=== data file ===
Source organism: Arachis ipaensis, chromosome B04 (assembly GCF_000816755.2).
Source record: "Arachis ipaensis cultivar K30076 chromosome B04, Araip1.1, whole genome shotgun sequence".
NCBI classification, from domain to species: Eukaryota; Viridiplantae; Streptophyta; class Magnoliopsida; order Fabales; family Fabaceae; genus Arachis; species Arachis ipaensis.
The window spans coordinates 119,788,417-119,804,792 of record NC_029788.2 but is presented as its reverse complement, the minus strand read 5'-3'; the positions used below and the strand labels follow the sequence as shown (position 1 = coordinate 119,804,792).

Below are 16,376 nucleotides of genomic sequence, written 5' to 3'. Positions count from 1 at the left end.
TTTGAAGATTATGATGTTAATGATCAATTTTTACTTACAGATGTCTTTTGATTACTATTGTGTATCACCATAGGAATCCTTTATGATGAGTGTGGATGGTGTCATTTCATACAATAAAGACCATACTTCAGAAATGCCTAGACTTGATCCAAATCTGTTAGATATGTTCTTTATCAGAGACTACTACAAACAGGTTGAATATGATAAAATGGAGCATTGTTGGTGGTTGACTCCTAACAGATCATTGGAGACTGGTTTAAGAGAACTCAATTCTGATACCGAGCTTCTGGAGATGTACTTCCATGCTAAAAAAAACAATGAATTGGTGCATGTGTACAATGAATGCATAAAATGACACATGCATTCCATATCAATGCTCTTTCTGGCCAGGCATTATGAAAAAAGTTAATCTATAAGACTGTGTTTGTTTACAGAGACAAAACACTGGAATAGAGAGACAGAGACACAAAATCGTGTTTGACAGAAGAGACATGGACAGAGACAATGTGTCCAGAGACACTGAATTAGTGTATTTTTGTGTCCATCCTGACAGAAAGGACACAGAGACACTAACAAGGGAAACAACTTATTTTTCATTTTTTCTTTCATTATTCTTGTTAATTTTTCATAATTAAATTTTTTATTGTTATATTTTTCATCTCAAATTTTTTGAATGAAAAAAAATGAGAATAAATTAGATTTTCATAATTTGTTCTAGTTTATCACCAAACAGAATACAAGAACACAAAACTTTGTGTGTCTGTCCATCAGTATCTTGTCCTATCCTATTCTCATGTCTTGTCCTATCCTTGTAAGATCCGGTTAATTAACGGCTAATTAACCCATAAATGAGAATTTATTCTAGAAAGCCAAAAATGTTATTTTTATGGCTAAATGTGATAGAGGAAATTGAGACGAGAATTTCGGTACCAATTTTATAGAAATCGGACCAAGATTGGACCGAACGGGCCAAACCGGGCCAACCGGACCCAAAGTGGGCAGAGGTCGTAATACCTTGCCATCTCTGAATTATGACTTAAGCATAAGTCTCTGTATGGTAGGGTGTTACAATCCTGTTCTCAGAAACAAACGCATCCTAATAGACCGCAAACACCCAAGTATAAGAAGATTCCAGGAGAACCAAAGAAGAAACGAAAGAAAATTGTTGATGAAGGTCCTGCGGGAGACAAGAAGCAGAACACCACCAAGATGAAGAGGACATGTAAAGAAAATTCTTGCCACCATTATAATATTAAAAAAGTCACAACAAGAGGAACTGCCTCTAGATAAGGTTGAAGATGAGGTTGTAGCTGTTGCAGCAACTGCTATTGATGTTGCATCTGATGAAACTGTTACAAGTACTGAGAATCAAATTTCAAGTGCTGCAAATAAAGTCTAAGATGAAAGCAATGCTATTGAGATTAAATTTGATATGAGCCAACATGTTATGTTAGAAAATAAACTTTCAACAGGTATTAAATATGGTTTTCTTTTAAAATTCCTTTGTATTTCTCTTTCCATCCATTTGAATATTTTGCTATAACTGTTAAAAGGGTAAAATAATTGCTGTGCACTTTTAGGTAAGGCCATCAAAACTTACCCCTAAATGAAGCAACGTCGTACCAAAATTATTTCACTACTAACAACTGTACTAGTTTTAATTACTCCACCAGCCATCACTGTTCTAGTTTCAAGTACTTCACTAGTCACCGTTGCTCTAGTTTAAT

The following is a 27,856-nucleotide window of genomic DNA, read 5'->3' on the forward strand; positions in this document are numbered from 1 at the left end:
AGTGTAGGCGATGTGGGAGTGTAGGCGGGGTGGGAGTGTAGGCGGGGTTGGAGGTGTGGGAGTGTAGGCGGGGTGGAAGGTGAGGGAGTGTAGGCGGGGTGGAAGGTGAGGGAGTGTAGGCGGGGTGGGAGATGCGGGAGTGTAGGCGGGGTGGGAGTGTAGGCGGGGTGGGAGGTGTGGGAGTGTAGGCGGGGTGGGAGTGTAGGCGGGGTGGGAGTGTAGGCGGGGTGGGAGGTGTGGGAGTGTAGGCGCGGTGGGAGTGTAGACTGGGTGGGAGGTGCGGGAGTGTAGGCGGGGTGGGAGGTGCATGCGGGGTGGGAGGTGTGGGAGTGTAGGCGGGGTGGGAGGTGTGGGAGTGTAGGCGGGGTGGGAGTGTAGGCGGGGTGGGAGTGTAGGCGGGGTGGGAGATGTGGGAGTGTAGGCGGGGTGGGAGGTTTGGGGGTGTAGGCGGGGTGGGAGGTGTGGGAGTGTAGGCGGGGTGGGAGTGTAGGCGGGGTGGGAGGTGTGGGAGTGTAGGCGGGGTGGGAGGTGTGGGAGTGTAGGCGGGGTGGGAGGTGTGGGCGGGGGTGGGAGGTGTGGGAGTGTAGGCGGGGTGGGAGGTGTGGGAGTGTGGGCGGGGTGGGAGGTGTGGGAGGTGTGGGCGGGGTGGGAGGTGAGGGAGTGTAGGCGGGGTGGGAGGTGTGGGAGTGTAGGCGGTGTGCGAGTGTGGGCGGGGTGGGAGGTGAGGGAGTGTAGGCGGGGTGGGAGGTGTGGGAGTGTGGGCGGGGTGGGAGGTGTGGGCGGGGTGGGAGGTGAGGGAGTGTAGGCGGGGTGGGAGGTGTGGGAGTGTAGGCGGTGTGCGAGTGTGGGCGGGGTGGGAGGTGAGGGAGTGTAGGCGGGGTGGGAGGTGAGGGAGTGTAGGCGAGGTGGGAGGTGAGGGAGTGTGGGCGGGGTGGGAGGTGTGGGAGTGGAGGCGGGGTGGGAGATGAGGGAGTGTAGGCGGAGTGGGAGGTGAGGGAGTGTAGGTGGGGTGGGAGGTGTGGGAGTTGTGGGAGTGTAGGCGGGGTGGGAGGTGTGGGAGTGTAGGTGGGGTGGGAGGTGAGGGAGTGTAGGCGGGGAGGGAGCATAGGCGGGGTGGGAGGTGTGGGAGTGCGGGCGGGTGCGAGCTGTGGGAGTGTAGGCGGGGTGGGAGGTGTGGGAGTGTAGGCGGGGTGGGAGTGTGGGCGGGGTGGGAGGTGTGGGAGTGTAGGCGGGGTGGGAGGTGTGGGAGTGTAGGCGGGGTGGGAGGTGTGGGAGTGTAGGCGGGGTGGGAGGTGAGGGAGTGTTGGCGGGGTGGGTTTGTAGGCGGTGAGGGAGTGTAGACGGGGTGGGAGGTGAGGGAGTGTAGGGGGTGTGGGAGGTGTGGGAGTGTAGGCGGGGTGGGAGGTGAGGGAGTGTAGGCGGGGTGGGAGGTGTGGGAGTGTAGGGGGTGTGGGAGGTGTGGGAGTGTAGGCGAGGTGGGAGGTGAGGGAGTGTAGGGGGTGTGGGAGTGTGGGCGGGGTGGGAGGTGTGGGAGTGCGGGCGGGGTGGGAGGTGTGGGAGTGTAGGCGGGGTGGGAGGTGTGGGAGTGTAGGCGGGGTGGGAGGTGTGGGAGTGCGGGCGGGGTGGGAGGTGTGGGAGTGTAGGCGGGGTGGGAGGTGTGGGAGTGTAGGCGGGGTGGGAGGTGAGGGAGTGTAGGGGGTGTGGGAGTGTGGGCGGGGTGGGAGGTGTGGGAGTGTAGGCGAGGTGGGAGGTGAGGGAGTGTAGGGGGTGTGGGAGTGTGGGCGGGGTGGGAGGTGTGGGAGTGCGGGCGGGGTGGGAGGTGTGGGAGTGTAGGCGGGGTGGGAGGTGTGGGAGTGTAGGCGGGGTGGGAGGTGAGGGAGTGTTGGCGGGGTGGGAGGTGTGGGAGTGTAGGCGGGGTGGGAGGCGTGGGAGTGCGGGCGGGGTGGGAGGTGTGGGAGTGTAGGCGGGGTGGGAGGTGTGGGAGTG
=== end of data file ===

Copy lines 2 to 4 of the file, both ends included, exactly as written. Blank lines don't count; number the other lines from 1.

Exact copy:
Source record: "Arachis ipaensis cultivar K30076 chromosome B04, Araip1.1, whole genome shotgun sequence".
NCBI classification, from domain to species: Eukaryota; Viridiplantae; Streptophyta; class Magnoliopsida; order Fabales; family Fabaceae; genus Arachis; species Arachis ipaensis.
The window spans coordinates 119,788,417-119,804,792 of record NC_029788.2 but is presented as its reverse complement, the minus strand read 5'-3'; the positions used below and the strand labels follow the sequence as shown (position 1 = coordinate 119,804,792).